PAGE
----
^Acting Up: If only blacks would behave, they'd be OK?"
Irvin's column has sparked some debate and anger in the
Black community, even apparently amongst the children.
Irvin, who is black, wrote, "And it is blacks themselves
who insist on perpetuating their image as general menaces to
society, contributing little to the general good. Instead of at
least trying to behave as the rest of society does ? by blend
ing in ? they are out and about, doing just the opposite and
making spectacles of
r. I themselves."
u was statements sucn
as this in his column that
brought Irvin face to face
with the fifth graders and
middle school children at
the Carter G. Woodson
School of Challenge,
where their motto is:
"Strive To Excel Not To
The Woodson School is
in its first year of existence.
It is named after the Black
scholar and historian
Carter G. Woodson who is
credited with initiating the
observance of Black
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Organization s service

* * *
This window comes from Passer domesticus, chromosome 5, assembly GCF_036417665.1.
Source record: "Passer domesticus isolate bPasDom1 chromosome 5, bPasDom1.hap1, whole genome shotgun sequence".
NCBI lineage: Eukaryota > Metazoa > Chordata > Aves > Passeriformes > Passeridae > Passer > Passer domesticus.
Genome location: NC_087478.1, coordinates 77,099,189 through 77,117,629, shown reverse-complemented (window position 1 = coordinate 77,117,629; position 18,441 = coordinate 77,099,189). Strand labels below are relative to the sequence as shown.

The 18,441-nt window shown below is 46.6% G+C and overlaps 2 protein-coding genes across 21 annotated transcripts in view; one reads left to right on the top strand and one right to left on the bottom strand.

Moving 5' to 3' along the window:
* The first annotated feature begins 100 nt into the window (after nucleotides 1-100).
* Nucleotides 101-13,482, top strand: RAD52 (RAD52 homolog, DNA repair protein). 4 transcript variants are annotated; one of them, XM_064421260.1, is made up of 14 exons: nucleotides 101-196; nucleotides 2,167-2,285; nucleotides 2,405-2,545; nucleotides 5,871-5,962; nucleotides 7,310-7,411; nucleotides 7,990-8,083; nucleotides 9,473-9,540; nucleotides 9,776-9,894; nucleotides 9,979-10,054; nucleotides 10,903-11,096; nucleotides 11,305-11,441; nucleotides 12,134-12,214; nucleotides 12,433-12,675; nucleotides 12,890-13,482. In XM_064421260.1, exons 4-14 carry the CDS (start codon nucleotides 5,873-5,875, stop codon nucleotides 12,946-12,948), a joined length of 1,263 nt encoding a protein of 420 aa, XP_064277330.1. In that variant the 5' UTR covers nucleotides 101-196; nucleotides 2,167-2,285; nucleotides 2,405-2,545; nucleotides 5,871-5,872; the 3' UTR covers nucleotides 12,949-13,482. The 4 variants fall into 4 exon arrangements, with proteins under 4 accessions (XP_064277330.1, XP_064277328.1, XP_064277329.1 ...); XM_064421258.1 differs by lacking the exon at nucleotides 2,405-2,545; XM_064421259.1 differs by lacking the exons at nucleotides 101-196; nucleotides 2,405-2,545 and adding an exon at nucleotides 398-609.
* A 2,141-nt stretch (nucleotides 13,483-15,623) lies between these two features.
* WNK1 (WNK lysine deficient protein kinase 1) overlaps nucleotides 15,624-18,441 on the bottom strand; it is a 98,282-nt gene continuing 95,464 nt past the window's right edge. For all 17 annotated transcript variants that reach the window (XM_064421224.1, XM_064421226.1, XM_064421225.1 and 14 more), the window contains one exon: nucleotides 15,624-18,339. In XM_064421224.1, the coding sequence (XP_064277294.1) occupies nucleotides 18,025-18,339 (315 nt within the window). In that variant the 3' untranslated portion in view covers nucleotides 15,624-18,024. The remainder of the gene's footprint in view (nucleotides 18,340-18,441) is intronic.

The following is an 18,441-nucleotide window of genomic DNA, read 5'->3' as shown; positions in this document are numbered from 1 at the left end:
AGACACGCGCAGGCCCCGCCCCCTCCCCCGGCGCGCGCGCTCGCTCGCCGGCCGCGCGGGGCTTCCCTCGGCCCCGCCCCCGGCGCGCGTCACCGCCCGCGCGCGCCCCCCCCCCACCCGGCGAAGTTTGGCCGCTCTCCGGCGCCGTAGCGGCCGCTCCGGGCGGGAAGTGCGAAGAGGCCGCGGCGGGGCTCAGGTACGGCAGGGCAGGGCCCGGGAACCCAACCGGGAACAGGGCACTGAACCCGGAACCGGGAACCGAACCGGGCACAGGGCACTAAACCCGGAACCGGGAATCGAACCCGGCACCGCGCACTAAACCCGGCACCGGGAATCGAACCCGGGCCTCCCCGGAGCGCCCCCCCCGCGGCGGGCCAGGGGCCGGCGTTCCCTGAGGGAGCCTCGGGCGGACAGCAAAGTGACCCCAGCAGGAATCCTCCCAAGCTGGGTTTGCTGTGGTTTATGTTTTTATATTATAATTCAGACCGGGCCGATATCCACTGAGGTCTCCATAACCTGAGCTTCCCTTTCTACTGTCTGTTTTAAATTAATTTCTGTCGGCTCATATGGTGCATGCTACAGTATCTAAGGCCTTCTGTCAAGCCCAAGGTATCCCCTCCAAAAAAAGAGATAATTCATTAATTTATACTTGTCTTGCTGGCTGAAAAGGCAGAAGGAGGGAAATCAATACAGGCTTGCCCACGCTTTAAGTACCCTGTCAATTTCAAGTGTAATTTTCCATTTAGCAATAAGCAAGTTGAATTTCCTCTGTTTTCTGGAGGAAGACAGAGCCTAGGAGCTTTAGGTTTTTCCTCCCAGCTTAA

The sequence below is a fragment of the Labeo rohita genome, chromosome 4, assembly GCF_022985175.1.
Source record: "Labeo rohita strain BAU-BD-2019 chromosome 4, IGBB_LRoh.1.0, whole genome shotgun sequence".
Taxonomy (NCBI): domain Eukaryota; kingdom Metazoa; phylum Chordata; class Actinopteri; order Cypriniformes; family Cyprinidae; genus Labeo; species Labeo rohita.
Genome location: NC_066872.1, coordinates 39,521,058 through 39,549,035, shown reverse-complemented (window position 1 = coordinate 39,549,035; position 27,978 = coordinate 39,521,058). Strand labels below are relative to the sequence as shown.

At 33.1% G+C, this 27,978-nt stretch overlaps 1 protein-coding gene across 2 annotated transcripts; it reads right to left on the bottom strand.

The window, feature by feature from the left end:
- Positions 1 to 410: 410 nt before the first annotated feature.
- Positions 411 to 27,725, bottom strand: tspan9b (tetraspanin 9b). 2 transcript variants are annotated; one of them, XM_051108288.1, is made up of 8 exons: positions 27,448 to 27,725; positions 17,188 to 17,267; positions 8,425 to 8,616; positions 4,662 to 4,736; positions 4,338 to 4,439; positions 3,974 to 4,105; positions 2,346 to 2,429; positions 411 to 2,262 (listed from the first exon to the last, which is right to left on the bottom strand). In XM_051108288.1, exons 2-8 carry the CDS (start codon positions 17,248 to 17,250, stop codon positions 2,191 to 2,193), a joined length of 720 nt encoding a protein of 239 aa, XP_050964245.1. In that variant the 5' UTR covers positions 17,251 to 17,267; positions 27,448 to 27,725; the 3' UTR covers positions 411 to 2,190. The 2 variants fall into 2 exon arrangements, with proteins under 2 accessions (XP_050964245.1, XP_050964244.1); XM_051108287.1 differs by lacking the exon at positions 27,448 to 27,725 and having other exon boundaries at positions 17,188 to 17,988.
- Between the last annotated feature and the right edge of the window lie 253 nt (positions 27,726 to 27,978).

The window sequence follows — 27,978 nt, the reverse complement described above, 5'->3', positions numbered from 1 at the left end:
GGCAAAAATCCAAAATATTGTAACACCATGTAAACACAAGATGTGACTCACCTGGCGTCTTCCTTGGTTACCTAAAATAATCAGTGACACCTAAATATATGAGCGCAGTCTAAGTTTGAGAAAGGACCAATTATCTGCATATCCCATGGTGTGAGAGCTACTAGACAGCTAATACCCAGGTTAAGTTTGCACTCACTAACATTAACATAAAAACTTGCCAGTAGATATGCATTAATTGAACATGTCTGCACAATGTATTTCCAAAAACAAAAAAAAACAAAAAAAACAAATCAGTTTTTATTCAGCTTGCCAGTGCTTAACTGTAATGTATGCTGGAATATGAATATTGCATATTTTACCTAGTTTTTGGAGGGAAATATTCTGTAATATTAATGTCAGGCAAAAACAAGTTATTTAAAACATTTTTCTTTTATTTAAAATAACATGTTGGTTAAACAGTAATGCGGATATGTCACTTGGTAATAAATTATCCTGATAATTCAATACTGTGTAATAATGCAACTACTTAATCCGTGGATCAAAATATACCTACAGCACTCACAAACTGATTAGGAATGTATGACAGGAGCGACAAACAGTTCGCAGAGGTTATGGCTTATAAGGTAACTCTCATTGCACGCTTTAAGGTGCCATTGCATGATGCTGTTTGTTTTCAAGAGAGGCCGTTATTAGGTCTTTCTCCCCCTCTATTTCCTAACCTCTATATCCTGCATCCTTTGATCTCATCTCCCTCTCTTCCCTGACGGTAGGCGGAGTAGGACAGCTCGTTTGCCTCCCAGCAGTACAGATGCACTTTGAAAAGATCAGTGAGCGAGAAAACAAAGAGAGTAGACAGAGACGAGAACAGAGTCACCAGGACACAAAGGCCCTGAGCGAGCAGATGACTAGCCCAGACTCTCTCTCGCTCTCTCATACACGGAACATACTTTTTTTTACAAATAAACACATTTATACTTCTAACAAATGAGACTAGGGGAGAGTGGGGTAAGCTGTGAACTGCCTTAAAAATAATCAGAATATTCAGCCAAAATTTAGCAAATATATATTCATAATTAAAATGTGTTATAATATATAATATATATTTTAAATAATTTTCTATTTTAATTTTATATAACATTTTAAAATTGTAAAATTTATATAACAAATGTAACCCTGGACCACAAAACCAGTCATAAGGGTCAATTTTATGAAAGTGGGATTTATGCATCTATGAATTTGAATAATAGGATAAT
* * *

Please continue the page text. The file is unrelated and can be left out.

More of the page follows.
to family marks 20 years
By DAMON FORD .
The Chronicle RcpoHcr
The Black Child Development
Institute or Greensboro, Inc.
(BCDI-G) recently celebrated its
The BCDI-G's main focus is
service to the African-American
family. In the mentoring program
adult volunteers are recruited,
screened and trained and matched
with an adolescent. According to
Spencer Long, the mentor pro
gram coordinator they "hop* to
foster a positive role model in that
The Martin Luther King Jr.
Violence Prevention and
Leadership Academy, which is also
headed up by Long, teaches goal
setting, decision making and lead
ership skills utilizing the non-vio
lent social change philosophy of
"Our main purpose is to
improve these children's lives," said
The tutoring program has 14
tutorial sites throughout
"We have close to 300 volun
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teers working with children in the
Greensboro area." stated Diane
McGregor, the program coordina
tor for tutoring.
The BCDI-G also sponsors The
Black History Quiz Bowl, the
Celebration of Children: A Day in
the Park, the Science Fair and
Black Child Choir.
President, Chief Executive
Officer and co-founder of the
National Black Child